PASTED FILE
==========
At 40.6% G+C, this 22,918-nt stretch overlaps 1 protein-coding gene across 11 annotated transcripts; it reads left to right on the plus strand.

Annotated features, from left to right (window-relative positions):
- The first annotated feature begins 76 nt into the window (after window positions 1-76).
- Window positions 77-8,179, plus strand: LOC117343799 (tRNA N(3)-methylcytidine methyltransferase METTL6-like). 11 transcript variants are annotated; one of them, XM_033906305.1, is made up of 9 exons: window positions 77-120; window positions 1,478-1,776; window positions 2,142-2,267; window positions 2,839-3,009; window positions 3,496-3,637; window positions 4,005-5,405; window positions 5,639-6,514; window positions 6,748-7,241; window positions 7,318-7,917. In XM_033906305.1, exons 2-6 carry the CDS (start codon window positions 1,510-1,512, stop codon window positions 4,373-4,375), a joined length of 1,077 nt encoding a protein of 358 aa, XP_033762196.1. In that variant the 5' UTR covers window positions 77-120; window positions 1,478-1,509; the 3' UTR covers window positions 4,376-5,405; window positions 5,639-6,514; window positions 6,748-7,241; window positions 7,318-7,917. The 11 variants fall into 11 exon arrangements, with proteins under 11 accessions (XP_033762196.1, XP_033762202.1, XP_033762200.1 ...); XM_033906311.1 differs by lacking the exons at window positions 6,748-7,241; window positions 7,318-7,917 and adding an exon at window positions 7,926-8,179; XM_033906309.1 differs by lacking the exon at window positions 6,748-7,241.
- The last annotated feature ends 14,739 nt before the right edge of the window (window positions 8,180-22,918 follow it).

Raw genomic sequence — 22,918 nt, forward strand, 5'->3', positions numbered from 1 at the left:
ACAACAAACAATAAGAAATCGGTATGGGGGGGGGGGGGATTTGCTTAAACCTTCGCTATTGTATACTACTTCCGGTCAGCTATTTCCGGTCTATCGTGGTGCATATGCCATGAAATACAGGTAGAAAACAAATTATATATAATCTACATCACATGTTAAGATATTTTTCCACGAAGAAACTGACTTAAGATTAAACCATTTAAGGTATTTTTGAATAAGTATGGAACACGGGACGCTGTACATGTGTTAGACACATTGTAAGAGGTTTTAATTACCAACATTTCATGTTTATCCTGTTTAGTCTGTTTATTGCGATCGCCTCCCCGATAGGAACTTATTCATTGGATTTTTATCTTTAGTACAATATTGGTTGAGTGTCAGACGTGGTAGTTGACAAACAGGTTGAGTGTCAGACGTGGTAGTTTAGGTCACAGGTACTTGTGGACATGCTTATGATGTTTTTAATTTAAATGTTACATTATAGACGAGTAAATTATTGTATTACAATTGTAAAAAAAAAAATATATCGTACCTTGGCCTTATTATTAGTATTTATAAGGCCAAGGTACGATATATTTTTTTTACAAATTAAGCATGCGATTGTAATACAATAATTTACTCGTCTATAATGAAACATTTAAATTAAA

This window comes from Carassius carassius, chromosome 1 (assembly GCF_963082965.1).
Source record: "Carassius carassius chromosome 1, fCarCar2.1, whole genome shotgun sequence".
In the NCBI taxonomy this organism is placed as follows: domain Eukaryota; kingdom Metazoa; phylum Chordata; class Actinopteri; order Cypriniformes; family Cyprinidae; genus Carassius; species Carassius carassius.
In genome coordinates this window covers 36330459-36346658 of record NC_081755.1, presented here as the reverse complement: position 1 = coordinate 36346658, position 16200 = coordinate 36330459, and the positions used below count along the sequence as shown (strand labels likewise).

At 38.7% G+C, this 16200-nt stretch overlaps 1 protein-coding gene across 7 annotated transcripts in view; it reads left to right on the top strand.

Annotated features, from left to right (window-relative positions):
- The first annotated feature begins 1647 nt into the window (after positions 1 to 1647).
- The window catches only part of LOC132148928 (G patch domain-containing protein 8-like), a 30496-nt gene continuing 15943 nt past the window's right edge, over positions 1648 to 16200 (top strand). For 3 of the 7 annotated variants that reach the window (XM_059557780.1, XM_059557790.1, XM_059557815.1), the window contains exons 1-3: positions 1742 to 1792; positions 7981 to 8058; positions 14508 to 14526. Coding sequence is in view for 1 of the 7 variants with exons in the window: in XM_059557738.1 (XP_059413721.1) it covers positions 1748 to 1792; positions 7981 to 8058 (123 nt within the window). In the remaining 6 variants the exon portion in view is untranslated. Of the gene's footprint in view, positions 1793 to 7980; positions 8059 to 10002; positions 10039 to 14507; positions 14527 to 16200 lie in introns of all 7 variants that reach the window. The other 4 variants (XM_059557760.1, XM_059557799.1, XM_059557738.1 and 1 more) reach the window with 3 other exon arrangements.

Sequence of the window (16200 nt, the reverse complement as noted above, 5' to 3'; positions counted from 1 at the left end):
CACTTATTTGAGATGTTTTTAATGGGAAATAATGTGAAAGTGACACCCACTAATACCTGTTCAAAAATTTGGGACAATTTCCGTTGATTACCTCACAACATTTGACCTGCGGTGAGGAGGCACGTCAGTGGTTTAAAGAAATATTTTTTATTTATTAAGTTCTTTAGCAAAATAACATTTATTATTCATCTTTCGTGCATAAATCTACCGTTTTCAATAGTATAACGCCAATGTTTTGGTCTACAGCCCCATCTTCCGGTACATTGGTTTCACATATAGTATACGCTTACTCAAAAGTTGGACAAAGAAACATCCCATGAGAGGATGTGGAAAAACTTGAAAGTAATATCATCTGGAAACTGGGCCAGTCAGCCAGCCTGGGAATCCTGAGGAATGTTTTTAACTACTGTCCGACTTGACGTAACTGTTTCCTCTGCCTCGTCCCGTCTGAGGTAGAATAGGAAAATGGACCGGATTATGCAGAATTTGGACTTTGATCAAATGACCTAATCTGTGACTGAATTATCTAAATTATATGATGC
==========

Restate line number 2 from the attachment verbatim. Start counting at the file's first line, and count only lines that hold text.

Annotated features, from left to right (window-relative positions):